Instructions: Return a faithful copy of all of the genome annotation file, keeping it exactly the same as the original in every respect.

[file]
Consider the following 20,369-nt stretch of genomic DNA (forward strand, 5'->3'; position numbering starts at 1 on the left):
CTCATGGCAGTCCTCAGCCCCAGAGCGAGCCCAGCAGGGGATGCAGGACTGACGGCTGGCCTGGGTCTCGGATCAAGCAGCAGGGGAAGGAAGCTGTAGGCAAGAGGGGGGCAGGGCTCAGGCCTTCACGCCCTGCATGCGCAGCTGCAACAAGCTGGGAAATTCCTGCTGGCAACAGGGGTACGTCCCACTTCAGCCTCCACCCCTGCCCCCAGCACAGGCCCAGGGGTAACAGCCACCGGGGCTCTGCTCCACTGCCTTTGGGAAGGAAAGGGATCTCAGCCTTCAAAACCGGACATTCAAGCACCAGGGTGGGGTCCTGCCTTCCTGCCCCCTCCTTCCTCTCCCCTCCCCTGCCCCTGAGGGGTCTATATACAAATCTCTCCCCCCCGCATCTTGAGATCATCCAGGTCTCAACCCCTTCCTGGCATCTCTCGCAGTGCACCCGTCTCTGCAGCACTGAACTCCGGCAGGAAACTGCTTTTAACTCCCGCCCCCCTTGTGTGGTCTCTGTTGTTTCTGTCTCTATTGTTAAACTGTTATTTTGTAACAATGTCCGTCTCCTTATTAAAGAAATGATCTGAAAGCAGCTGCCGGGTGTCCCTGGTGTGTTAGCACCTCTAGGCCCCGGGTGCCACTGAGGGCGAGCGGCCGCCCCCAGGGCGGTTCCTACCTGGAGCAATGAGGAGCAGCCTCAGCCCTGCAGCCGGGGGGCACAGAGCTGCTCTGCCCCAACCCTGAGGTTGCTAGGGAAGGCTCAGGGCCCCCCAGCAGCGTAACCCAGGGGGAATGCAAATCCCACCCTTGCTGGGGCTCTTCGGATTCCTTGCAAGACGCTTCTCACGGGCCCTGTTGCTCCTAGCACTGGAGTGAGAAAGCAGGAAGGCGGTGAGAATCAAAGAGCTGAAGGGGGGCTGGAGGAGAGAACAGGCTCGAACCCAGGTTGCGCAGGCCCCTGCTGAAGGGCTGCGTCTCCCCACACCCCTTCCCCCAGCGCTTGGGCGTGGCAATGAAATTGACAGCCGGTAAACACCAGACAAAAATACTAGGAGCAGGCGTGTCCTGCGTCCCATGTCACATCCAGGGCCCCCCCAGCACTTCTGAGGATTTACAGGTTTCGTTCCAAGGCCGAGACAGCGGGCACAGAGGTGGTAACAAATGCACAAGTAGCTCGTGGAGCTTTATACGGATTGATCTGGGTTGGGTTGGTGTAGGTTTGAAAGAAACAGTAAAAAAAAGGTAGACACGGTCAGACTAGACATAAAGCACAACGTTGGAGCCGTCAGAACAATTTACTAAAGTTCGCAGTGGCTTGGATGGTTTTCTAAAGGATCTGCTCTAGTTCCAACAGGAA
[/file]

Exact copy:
Consider the following 20,369-nt stretch of genomic DNA (forward strand, 5'->3'; position numbering starts at 1 on the left):
CTCATGGCAGTCCTCAGCCCCAGAGCGAGCCCAGCAGGGGATGCAGGACTGACGGCTGGCCTGGGTCTCGGATCAAGCAGCAGGGGAAGGAAGCTGTAGGCAAGAGGGGGGCAGGGCTCAGGCCTTCACGCCCTGCATGCGCAGCTGCAACAAGCTGGGAAATTCCTGCTGGCAACAGGGGTACGTCCCACTTCAGCCTCCACCCCTGCCCCCAGCACAGGCCCAGGGGTAACAGCCACCGGGGCTCTGCTCCACTGCCTTTGGGAAGGAAAGGGATCTCAGCCTTCAAAACCGGACATTCAAGCACCAGGGTGGGGTCCTGCCTTCCTGCCCCCTCCTTCCTCTCCCCTCCCCTGCCCCTGAGGGGTCTATATACAAATCTCTCCCCCCCGCATCTTGAGATCATCCAGGTCTCAACCCCTTCCTGGCATCTCTCGCAGTGCACCCGTCTCTGCAGCACTGAACTCCGGCAGGAAACTGCTTTTAACTCCCGCCCCCCTTGTGTGGTCTCTGTTGTTTCTGTCTCTATTGTTAAACTGTTATTTTGTAACAATGTCCGTCTCCTTATTAAAGAAATGATCTGAAAGCAGCTGCCGGGTGTCCCTGGTGTGTTAGCACCTCTAGGCCCCGGGTGCCACTGAGGGCGAGCGGCCGCCCCCAGGGCGGTTCCTACCTGGAGCAATGAGGAGCAGCCTCAGCCCTGCAGCCGGGGGGCACAGAGCTGCTCTGCCCCAACCCTGAGGTTGCTAGGGAAGGCTCAGGGCCCCCCAGCAGCGTAACCCAGGGGGAATGCAAATCCCACCCTTGCTGGGGCTCTTCGGATTCCTTGCAAGACGCTTCTCACGGGCCCTGTTGCTCCTAGCACTGGAGTGAGAAAGCAGGAAGGCGGTGAGAATCAAAGAGCTGAAGGGGGGCTGGAGGAGAGAACAGGCTCGAACCCAGGTTGCGCAGGCCCCTGCTGAAGGGCTGCGTCTCCCCACACCCCTTCCCCCAGCGCTTGGGCGTGGCAATGAAATTGACAGCCGGTAAACACCAGACAAAAATACTAGGAGCAGGCGTGTCCTGCGTCCCATGTCACATCCAGGGCCCCCCCAGCACTTCTGAGGATTTACAGGTTTCGTTCCAAGGCCGAGACAGCGGGCACAGAGGTGGTAACAAATGCACAAGTAGCTCGTGGAGCTTTATACGGATTGATCTGGGTTGGGTTGGTGTAGGTTTGAAAGAAACAGTAAAAAAAAGGTAGACACGGTCAGACTAGACATAAAGCACAACGTTGGAGCCGTCAGAACAATTTACTAAAGTTCGCAGTGGCTTGGATGGTTTTCTAAAGGATCTGCTCTAGTTCCAACAGGAA